The Justice Department identified hundreds of AI-enhanced Russian bots posing as Americans and spreading false claims in support of the Kremlin’s line on Ukraine on X, formerly known as Twitter. “Russia intended to use this bot farm to disseminate AI-generated foreign disinformation,” FBI Director Christopher Wray said in the statement.

Microsoft has relinquished its seat on OpenAI’s board and Apple will no longer assume an equivalent role, according to news reports Wednesday, an unexpected move as the tech titans jostle for AI supremacy amid increasing scrutiny from regulators over their AI investments. While Big Tech thrived under minimal antitrust scrutiny for a decade, Silicon Valley’s giants have found their immense influence and size under pressure from global competition regulators in recent years.


The annual NATO Summit began Tuesday, and all eyes will be on how President Joe Biden is able to handle dinners, meetings, public events and a rare news conference scheduled for Thursday that will give him the chance to rebound from a damaging debate performance late last month. Biden has said the week of packed events will allow voters and lawmakers to judge if he’s up for the job of president for another four years. Biden opened the summit with a highly-anticipated speech, emphasizing NATO’s unity behind Ukraine in its war with Russia.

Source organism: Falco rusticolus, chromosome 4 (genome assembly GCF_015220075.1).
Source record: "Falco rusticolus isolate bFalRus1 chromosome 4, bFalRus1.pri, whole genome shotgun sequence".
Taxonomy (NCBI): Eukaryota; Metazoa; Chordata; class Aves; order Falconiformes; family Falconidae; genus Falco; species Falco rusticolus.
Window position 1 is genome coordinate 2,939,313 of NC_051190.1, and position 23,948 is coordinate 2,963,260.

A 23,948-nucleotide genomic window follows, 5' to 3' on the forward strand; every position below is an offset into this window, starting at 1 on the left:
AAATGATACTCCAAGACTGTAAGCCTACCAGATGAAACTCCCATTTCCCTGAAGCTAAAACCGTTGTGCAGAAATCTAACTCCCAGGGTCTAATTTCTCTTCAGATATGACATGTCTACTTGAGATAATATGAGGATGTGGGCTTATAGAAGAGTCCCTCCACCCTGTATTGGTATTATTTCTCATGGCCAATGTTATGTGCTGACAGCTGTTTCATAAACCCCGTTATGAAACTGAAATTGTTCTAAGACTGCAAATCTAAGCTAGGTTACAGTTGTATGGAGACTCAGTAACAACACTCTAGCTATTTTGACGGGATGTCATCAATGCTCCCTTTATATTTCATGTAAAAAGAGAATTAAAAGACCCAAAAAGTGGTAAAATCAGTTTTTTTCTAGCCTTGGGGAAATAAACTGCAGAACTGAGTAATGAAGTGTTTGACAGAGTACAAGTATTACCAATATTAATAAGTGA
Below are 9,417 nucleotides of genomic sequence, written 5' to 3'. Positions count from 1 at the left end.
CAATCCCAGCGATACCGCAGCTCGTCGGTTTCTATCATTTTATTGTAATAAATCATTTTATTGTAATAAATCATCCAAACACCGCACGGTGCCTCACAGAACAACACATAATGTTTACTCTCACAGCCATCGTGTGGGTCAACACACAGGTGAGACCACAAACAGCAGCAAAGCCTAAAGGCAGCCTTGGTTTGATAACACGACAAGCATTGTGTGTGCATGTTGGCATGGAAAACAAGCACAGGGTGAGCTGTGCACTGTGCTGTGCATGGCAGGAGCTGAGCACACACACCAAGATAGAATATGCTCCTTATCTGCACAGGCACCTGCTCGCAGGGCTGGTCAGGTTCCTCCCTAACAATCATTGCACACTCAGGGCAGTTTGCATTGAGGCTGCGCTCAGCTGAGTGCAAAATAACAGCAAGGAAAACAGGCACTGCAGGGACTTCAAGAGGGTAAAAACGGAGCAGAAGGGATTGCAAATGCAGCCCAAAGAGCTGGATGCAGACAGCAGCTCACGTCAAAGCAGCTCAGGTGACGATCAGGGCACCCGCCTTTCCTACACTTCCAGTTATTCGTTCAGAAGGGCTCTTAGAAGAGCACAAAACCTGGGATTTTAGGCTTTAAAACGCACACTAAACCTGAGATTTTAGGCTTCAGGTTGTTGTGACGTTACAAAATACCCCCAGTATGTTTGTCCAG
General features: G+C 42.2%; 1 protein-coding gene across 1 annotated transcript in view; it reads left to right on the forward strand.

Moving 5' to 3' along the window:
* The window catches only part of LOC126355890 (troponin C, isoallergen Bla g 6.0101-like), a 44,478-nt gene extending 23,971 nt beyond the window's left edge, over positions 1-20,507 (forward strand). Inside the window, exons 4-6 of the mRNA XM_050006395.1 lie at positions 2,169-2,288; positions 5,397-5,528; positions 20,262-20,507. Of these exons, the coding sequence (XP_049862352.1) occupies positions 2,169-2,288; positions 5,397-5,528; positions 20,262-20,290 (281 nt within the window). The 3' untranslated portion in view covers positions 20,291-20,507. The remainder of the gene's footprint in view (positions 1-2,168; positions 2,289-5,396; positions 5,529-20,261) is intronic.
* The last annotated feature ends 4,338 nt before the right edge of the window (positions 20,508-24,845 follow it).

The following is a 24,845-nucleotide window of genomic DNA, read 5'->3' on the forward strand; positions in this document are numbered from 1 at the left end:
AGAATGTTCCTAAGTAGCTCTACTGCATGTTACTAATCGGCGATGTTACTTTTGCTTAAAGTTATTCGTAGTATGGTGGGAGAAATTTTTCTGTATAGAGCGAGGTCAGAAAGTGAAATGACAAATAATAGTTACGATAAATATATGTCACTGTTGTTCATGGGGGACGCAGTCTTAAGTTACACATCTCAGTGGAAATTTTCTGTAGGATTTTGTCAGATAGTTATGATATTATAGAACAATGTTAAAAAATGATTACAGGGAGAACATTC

Complaints against domestic airlines jumped by nearly 29% in 2023, hitting a new record, a recent report from a consumer advocacy group shows. Frontier Airlines had the highest number of complaints per 100,000 passengers, more than twice as many as the next-worst airline, Spirit Airlines.


Why The Next President Might Be The Worst-Paid In U.S. History

TOPLINE Inflation isn’t just hurting Joe Biden in a political sense—it’s affecting him personally. The purchasing power of Biden’s $400,000 annual salary is now 18% less than it was when he took office.

If inflation continues at its current pace, whoever is in office by 2028 will, according to Forbes’ estimates, be the worst-paid president in American history.

To fully understand how this happened, it helps to start in the late 1700s, when the United States had no chief executive at all. Freshly liberated from King George III, the founding fathers crafted a Constitution that would not put a president on a permanent throne, but would still leave him very comfortable.

Thus, George Washington took office in 1789 with an annual salary of $25,000, equivalent to roughly $600,000 today. It stayed at that level for nearly 100 years, a period where deflation was almost as common as inflation, leaving the president generously compensated for most of that period.

William Howard Taft, who was inaugurated in 1909, is the highest-paid president in American history. That year, Taft earned more than $2.5 million in today’s terms.